At a recent surgical Morbidity and Mortality Conference, we discussed a tragic case of an elderly gentleman who had been explored for a gastric outlet obstruction. He was found to have a widely metastatic malignancy of unknown primary that was clearly unresectable. Biopsies were taken, a bypass was performed to alleviate the obstruction, and the patient was closed. The surgeon subsequently discussed the findings with the patient and his family. They were understandably upset after getting the news, but plans were made for follow-up and possible treatment when the final pathology was back. During several days in the hospital, the patient seemed to be in good spirits and was seen regularly, encouraging his family not to worry. However, on the day of discharge, the patient went home and committed suicide.
This case raised a series of important questions at the Morbidity and Mortality (M&M) Conference. Had the patient shown signs of depression? Should he have been evaluated by psychiatry? Did the surgical team miss any signs of his impending actions? In the tradition of M&M Conferences, the discussion focused on the question, "What would you have done differently?"
One issue repeatedly raised in the discussions at conference given the patient’s response was whether he should have been told his diagnosis. Such a consideration is a radical idea today when no physician would argue against telling a patient a diagnosis of cancer. But this consensus of full disclosure is relatively new in the medical profession. In 1961, 88% of physicians surveyed at Michael Reese Hospital in Chicago stated that their general policy was not to disclose a cancer diagnosis to the patient (JAMA 1961;175:1120-8). Certainly, this view among physicians has changed dramatically in recent decades. By 1979, the same survey at the same hospital revealed that 98% of physicians said that they tell patients that when the diagnosis is cancer (JAMA 1979;241:897-900).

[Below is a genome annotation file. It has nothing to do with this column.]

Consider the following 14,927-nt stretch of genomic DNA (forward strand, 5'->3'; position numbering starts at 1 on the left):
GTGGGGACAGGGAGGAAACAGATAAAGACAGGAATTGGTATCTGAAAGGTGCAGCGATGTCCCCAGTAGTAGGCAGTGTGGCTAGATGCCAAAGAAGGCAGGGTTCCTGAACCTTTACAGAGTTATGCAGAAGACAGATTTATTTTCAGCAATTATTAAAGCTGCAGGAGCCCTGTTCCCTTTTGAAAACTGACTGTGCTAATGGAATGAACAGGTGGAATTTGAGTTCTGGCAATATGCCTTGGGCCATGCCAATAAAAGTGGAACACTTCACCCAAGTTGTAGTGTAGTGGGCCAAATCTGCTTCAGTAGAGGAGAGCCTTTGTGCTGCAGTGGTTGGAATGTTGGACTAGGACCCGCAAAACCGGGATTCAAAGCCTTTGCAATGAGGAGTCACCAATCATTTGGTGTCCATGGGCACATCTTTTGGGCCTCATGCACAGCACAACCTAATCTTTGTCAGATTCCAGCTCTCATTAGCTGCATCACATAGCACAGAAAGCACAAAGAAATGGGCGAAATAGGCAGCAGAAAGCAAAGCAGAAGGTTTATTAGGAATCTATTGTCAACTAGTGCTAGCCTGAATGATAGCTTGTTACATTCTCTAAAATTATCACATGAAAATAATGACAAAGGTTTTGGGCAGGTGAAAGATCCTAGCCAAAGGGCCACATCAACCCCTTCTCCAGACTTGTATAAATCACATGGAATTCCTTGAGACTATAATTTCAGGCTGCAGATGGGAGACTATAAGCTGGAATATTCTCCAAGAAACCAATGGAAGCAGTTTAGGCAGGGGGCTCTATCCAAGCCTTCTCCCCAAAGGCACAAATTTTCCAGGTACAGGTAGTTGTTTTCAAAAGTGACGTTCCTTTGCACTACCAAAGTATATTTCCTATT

In the medical profession, a diagnosis is no longer seen as information that can be withheld from a patient. The idea of respecting the patient as a person means that the patient must have the information necessary to make decisions about his or her future.
In this context, the recent New York Times article entitled "When Doctors Need to Lie" (Feb. 22, 2014) is provocative. Dr. Sandeep Jauhar suggests that sometimes there are situations in which doctors need to exercise a form of paternalism and lie to patients for their own benefit. Dr. Jauhar described a case in which he informed the family of a young patient of the true diagnosis, but only gradually and gently told the young man of his true condition.
Informing the elderly gentleman of his diagnosis may well have triggered his suicide. If the patient had not known that he had unresectable cancer, he could well still be alive. Nevertheless, no one at the M&M conference thought that lying about the diagnosis could be justified. Knowing the diagnosis is the fundamental basis for a patient to project a future existence. The ability to make the best medical and nonmedical decisions is dependent on having valid information. Without truthful information, the decisions made are uninformed and no better than guesses. It is not the physician’s role to guess the reaction of a patient to a diagnosis or project a future circumstance that may result from the patient learning the truth.
While the outcome of the transmission of knowledge to the patient may at times be unfortunate, the ethical implications of not telling patients the truth are potentially even more unfortunate. How can a surgeon establish a relationship of trust while also lying to a patient or withholding important information? Even though the choice made by this particular patient was tragic, to have lied to him is contrary to the physician’s role. Truth is the basis of trust, and trust in turn must be the basis of the relationship between doctor and patient.
Dr. Angelos is an ACS Fellow; the Linda Kohler Anderson Professor of Surgery and Surgical Ethics; chief, endocrine surgery; and associate director of the MacLean Center for Clinical Medical Ethics at the University of Chicago.